McNamara’s impact remembered, lauded in classy ceremony at TU

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By Ken MacLeod

From her first team in 1974 to young ladies not yet born when she retired in 2000, they came from near and far to celebrate the remarkable life of Dale McNamara Monday.

The audience for the classy celebration at the University of Tulsa’s Lorton Performance Center included LPGA stalwarts such as Jody Anschutz (Rosenthal), Stacy Prammanasudh and of course daughter Melissa McNamara Luellen to many collegiate All-Americans all the way down to the current team who served as ushers.

Jenni Roller

That included 18-year-old Jenni Roller, who had a special relationship with the legendary Tulsa golf coach described eloquently by her mother Maggie (Kelt) Roller during the ceremony.  In one of her final good days outdoors before she succumbed to cancer on Oct. 30 at age 86, Dale rode 18 holes with Jenni at the Golf Club of Oklahoma, encouraging her to the last.

Maggie’s memories of her revered coach were one of the highlights of the afternoon that included many. After opening remarks from Tulsa Sports Information Director Don Tomkalski and a tribute video, former Tulsa World sports editor John Klein spoke of their long friendship. Susan Neal, the executive director of Gilcrease Museum, testified about Dale’s post-retirement career giving to both the museum and Tulsa Park Board. Daughters Cathy and Melissa gave moving tributes as well.

Besides former players, the audience included business heavyweights such as former Williams Companies CEO Keith Bailey, Tulsa Athletic Director Rick Dickson and many of his staff, prominent Tulsa boosters such as Robert West, PGA professionals such as Rick Reed and Tracy Phillips.

Letty Watt, who writes historical golf pieces for this website, knew and played against Dale during as she was coming up and on her way to winning a then-record seven Women’s Oklahoma Golf Association state amateur championships, remembers her as tough competitor on the course but fun-loving off of it.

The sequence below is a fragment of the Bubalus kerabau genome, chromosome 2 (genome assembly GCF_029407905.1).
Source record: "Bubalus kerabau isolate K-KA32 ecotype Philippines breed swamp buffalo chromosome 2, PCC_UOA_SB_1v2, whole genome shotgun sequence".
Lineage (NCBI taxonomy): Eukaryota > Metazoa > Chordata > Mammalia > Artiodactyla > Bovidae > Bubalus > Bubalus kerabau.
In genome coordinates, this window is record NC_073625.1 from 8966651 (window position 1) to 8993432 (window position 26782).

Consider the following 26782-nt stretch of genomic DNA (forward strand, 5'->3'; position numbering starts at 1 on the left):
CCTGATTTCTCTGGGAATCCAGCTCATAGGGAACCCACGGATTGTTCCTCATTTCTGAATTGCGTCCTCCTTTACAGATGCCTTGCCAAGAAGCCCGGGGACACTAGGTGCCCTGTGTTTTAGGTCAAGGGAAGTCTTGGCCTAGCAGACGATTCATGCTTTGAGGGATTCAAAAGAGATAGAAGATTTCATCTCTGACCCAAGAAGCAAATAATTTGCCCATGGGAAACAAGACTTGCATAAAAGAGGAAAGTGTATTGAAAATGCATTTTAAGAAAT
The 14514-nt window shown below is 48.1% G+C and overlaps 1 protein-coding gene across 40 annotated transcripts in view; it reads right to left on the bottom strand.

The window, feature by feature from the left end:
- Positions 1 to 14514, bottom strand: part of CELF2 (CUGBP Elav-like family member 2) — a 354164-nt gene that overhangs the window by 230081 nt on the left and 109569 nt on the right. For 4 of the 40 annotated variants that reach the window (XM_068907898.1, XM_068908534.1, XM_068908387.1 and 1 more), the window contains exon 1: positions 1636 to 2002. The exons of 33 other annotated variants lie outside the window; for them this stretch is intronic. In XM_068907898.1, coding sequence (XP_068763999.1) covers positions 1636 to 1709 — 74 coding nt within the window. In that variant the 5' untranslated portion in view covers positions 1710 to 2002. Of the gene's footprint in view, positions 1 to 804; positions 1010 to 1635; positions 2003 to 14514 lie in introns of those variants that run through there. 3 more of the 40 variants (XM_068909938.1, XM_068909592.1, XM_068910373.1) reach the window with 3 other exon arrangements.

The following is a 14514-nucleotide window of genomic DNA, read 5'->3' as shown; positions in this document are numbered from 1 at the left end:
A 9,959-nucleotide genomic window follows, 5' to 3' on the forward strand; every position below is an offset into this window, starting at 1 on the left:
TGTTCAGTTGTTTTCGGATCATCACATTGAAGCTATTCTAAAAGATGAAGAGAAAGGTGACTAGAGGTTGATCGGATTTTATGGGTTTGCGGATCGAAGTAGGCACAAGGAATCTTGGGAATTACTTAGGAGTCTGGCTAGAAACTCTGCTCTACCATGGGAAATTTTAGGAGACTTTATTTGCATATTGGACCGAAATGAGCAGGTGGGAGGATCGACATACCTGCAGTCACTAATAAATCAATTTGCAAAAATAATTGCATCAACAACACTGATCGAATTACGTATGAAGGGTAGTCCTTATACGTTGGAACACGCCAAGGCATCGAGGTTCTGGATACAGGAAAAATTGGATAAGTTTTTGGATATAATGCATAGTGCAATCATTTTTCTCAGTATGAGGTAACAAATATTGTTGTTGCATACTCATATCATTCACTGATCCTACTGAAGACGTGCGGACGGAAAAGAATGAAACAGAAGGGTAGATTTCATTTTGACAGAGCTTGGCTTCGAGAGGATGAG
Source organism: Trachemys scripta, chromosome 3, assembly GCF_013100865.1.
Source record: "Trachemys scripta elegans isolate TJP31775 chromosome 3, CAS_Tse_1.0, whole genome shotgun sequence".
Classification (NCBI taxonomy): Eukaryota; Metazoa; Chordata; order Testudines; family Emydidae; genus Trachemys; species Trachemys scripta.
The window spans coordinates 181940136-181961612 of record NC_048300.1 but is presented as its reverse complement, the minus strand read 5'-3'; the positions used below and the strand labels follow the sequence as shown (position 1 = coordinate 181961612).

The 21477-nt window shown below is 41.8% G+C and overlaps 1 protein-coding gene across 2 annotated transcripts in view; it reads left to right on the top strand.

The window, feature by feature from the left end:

Maggie Roller, the director of instruction at Cedar Ridge, helped keep Dale active and involved in golf as she fought threw numerous health issues over the last decade. This writer was fortunate to escort Dale around during the final round of the Dale McNamara Invitational at Cedar Ridge on Oct. 11, sharing conversations about her life and career and her hopes for the future.

Alas that future was all too short. But what a life! In her career at Tulsa she won four national championships, finished second five times, won 81 tournaments and coached dozens of All-America players. Nancy Lopez got it all started in 1975 and she won the 1976 AIAW national championship. Kathy Baker took home the title in 1982 and Melissa in 1988.

Roller told the story of her former coach in the form of an acrostic, fleshing out each example into a story that captured Dale’s manners, will, spirit and eternal optimism that made her such a unique success. Listen to her remarks here.

D – Dictator

A – Available

L – Listener

E – Energy

M – Motherly

C – Chic

N – Never stop giving back

A – Attitude

M – Master at her craft

A – Ability

R- Respect

A – Atmosphere

“So here’s to coach. May we all remember coach Dale when we take a full stance for that 2 foot putt, when we lay the flagstick down gently to respect the golf courses we are privileged to play, when we applaud and do the Dale fist pump for good shots not just our own, when we paint our nails and they look good on the golf grip, and esp. when we wear a pair of fancy silver shoes.”

Melissa concluded her remarks about her mother with a story about one of her favorite off-color expressions, one Dale herself regaled us with as she watched Tulsa win the Dale McNamara Invitational this fall.

“LTFF,” Melissa said. “Let the %*^*& Fly.”


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Ken MacLeod

Publisher Golf Oklahoma | Oklahoma's No. 1 Golf Source